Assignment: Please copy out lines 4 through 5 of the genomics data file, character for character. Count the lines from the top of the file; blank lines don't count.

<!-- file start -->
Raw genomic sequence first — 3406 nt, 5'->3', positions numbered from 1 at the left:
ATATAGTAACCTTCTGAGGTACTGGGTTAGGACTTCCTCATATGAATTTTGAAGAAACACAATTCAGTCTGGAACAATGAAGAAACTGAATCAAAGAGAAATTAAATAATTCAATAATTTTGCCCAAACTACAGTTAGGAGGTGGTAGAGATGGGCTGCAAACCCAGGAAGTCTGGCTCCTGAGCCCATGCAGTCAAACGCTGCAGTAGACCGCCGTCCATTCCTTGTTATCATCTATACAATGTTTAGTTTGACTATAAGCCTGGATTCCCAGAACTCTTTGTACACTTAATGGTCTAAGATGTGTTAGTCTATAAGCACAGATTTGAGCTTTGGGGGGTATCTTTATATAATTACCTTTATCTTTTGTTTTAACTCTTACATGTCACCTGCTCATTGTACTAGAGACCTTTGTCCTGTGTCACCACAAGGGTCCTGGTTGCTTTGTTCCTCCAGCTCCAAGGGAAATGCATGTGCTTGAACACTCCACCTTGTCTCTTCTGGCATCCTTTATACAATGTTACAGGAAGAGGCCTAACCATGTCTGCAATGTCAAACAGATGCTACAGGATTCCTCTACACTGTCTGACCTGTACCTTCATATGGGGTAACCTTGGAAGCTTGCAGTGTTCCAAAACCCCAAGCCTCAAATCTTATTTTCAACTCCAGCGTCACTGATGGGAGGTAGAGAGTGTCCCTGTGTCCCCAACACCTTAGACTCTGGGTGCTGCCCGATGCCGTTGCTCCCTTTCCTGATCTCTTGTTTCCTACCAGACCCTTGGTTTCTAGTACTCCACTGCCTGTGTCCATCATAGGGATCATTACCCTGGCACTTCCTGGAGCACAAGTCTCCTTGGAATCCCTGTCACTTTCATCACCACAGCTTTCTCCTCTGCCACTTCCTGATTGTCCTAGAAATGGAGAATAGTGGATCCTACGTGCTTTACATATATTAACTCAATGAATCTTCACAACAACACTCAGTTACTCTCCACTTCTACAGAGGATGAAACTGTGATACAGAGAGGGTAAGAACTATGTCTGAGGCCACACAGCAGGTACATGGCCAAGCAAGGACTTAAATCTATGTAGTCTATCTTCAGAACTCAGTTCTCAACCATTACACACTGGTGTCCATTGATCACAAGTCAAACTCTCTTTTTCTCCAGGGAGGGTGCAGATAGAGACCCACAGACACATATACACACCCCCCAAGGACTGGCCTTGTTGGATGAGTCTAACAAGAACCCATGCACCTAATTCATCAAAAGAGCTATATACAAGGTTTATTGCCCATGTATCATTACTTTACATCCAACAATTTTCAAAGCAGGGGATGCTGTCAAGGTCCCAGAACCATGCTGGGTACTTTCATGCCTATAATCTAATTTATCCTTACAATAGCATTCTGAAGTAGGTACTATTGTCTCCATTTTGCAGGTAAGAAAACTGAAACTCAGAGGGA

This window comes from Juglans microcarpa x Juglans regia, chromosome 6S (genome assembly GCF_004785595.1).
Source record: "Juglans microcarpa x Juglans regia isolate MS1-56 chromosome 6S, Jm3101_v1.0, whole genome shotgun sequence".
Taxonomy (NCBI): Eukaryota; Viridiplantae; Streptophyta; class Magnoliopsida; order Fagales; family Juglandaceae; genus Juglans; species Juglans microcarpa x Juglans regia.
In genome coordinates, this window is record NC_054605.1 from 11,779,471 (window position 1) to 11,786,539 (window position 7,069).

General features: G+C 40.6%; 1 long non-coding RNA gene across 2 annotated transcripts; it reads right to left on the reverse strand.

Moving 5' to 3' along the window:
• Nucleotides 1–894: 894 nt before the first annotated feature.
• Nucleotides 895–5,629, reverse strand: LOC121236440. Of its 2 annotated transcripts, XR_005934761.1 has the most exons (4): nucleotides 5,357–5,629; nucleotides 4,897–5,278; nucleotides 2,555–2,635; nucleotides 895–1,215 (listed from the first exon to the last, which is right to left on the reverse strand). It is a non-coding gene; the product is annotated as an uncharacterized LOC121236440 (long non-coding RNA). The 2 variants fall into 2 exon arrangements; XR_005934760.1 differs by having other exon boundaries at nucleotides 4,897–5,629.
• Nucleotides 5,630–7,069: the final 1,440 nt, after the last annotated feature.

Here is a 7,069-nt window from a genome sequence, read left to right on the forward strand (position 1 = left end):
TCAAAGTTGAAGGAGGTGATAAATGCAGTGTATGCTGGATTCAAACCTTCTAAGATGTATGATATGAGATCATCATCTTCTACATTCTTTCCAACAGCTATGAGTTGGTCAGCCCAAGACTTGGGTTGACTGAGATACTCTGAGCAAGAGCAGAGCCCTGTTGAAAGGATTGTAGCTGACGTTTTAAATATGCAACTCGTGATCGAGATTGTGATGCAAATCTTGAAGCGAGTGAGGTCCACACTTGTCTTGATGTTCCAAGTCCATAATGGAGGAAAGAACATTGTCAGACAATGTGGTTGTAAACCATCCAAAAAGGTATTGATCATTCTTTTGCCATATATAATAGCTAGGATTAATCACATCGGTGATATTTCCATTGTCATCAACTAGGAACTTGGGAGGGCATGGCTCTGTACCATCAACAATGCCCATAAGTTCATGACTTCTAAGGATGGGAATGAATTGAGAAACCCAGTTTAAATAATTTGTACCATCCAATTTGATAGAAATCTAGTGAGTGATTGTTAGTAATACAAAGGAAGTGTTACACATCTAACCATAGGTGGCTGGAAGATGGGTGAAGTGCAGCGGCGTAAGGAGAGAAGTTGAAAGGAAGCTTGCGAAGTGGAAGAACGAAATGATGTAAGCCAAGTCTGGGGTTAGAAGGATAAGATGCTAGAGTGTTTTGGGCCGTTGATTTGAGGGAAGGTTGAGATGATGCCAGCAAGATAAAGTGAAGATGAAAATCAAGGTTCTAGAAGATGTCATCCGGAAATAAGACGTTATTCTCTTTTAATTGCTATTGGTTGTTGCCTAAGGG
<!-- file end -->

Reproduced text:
Source record: "Juglans microcarpa x Juglans regia isolate MS1-56 chromosome 6S, Jm3101_v1.0, whole genome shotgun sequence".
Taxonomy (NCBI): Eukaryota; Viridiplantae; Streptophyta; class Magnoliopsida; order Fagales; family Juglandaceae; genus Juglans; species Juglans microcarpa x Juglans regia.